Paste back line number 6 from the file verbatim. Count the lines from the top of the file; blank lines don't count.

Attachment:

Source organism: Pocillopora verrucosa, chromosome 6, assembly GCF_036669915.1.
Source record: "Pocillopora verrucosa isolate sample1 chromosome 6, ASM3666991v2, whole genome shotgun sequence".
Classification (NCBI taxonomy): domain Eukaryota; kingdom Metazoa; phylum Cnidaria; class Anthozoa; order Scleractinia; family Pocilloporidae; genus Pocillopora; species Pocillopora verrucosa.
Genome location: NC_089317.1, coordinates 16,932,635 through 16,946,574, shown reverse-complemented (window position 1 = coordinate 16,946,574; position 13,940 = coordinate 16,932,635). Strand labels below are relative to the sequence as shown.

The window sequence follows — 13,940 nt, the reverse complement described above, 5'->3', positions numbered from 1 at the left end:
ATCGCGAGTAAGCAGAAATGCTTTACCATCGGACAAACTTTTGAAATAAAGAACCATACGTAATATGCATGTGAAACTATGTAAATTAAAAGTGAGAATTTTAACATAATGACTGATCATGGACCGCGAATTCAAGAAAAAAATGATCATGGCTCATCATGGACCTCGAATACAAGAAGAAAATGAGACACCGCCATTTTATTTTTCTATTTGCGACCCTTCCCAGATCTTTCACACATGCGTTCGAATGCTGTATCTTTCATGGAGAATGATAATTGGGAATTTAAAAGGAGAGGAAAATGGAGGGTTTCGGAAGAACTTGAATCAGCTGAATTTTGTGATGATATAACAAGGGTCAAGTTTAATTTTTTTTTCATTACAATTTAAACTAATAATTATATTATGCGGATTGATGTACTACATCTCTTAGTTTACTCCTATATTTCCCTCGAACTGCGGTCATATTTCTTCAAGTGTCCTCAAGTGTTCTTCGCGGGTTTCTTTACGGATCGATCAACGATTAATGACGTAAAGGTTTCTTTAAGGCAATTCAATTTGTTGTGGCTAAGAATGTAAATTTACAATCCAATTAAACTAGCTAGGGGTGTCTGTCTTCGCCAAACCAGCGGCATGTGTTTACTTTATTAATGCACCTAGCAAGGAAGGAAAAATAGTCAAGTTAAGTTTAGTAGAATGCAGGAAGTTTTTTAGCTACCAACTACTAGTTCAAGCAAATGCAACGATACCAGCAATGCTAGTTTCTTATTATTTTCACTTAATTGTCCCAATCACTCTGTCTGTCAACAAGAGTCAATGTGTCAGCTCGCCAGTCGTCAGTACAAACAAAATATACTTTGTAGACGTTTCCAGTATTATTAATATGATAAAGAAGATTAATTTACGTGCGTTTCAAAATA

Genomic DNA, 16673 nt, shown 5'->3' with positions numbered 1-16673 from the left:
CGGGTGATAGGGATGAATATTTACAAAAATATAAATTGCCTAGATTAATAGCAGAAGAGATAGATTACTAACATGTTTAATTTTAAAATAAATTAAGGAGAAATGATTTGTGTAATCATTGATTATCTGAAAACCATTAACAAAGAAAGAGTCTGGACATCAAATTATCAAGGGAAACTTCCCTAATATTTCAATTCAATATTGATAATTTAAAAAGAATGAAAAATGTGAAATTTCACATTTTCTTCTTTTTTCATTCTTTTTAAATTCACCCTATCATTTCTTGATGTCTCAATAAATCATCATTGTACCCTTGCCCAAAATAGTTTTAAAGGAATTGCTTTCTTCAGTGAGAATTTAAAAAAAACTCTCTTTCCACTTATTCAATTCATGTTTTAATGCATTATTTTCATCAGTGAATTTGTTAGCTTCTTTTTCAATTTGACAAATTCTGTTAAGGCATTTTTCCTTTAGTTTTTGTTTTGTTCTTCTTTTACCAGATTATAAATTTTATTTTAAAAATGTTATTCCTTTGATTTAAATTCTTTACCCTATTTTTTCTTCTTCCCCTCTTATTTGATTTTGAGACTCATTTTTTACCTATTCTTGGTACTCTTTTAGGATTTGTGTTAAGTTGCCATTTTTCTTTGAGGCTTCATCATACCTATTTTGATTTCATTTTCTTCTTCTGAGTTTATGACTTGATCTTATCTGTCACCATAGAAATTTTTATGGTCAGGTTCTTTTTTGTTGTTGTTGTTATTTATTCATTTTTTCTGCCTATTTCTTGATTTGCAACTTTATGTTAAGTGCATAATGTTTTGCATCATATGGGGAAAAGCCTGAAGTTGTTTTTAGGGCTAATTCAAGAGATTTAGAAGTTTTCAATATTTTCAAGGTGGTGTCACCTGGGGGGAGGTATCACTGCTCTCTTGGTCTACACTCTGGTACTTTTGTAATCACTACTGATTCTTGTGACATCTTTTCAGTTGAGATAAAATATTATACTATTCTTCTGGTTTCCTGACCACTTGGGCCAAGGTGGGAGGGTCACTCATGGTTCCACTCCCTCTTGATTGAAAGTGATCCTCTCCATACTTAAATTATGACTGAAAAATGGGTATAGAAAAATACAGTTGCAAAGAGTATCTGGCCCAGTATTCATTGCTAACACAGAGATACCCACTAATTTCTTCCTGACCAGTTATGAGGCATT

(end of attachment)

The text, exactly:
ATCGCGAGTAAGCAGAAATGCTTTACCATCGGACAAACTTTTGAAATAAAGAACCATACGTAATATGCATGTGAAACTATGTAAATTAAAAGTGAGAATTTTAACATAATGACTGATCATGGACCGCGAATTCAAGAAAAAAATGATCATGGCTCATCATGGACCTCGAATACAAGAAGAAAATGAGACACCGCCATTTTATTTTTCTATTTGCGACCCTTCCCAGATCTTTCACACATGCGTTCGAATGCTGTATCTTTCATGGAGAATGATAATTGGGAATTTAAAAGGAGAGGAAAATGGAGGGTTTCGGAAGAACTTGAATCAGCTGAATTTTGTGATGATATAACAAGGGTCAAGTTTAATTTTTTTTTCATTACAATTTAAACTAATAATTATATTATGCGGATTGATGTACTACATCTCTTAGTTTACTCCTATATTTCCCTCGAACTGCGGTCATATTTCTTCAAGTGTCCTCAAGTGTTCTTCGCGGGTTTCTTTACGGATCGATCAACGATTAATGACGTAAAGGTTTCTTTAAGGCAATTCAATTTGTTGTGGCTAAGAATGTAAATTTACAATCCAATTAAACTAGCTAGGGGTGTCTGTCTTCGCCAAACCAGCGGCATGTGTTTACTTTATTAATGCACCTAGCAAGGAAGGAAAAATAGTCAAGTTAAGTTTAGTAGAATGCAGGAAGTTTTTTAGCTACCAACTACTAGTTCAAGCAAATGCAACGATACCAGCAATGCTAGTTTCTTATTATTTTCACTTAATTGTCCCAATCACTCTGTCTGTCAACAAGAGTCAATGTGTCAGCTCGCCAGTCGTCAGTACAAACAAAATATACTTTGTAGACGTTTCCAGTATTATTAATATGATAAAGAAGATTAATTTACGTGCGTTTCAAAATA